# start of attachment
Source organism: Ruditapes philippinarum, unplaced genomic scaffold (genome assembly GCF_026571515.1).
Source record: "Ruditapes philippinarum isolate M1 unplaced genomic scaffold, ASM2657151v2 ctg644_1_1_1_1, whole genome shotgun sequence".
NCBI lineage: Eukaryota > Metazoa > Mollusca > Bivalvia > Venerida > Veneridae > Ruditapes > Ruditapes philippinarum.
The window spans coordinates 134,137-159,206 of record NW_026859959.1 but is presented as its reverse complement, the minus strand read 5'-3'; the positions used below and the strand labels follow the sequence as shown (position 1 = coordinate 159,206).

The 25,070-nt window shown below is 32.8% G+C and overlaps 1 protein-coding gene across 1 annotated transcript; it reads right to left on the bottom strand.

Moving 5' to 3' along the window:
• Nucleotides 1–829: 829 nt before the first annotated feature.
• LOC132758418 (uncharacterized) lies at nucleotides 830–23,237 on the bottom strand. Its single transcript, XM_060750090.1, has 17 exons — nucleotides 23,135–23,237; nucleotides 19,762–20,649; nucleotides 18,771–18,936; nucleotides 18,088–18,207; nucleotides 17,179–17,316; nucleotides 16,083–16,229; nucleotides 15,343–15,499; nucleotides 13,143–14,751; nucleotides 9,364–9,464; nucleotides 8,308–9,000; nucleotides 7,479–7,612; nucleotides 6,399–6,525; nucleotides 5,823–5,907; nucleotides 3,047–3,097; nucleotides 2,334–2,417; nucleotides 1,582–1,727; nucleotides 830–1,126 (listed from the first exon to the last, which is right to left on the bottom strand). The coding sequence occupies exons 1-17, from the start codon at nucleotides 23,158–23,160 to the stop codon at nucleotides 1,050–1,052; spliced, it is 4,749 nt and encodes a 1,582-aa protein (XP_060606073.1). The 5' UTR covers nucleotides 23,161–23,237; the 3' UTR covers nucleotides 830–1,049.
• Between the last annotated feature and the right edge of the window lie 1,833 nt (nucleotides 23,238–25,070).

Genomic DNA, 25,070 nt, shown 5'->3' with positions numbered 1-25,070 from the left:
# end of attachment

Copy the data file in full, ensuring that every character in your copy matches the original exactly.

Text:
Source organism: Ruditapes philippinarum, unplaced genomic scaffold (genome assembly GCF_026571515.1).
Source record: "Ruditapes philippinarum isolate M1 unplaced genomic scaffold, ASM2657151v2 ctg644_1_1_1_1, whole genome shotgun sequence".
NCBI lineage: Eukaryota > Metazoa > Mollusca > Bivalvia > Venerida > Veneridae > Ruditapes > Ruditapes philippinarum.
The window spans coordinates 134,137-159,206 of record NW_026859959.1 but is presented as its reverse complement, the minus strand read 5'-3'; the positions used below and the strand labels follow the sequence as shown (position 1 = coordinate 159,206).

The 25,070-nt window shown below is 32.8% G+C and overlaps 1 protein-coding gene across 1 annotated transcript; it reads right to left on the bottom strand.

Moving 5' to 3' along the window:
• Nucleotides 1–829: 829 nt before the first annotated feature.
• LOC132758418 (uncharacterized) lies at nucleotides 830–23,237 on the bottom strand. Its single transcript, XM_060750090.1, has 17 exons — nucleotides 23,135–23,237; nucleotides 19,762–20,649; nucleotides 18,771–18,936; nucleotides 18,088–18,207; nucleotides 17,179–17,316; nucleotides 16,083–16,229; nucleotides 15,343–15,499; nucleotides 13,143–14,751; nucleotides 9,364–9,464; nucleotides 8,308–9,000; nucleotides 7,479–7,612; nucleotides 6,399–6,525; nucleotides 5,823–5,907; nucleotides 3,047–3,097; nucleotides 2,334–2,417; nucleotides 1,582–1,727; nucleotides 830–1,126 (listed from the first exon to the last, which is right to left on the bottom strand). The coding sequence occupies exons 1-17, from the start codon at nucleotides 23,158–23,160 to the stop codon at nucleotides 1,050–1,052; spliced, it is 4,749 nt and encodes a 1,582-aa protein (XP_060606073.1). The 5' UTR covers nucleotides 23,161–23,237; the 3' UTR covers nucleotides 830–1,049.
• Between the last annotated feature and the right edge of the window lie 1,833 nt (nucleotides 23,238–25,070).

Genomic DNA, 25,070 nt, shown 5'->3' with positions numbered 1-25,070 from the left: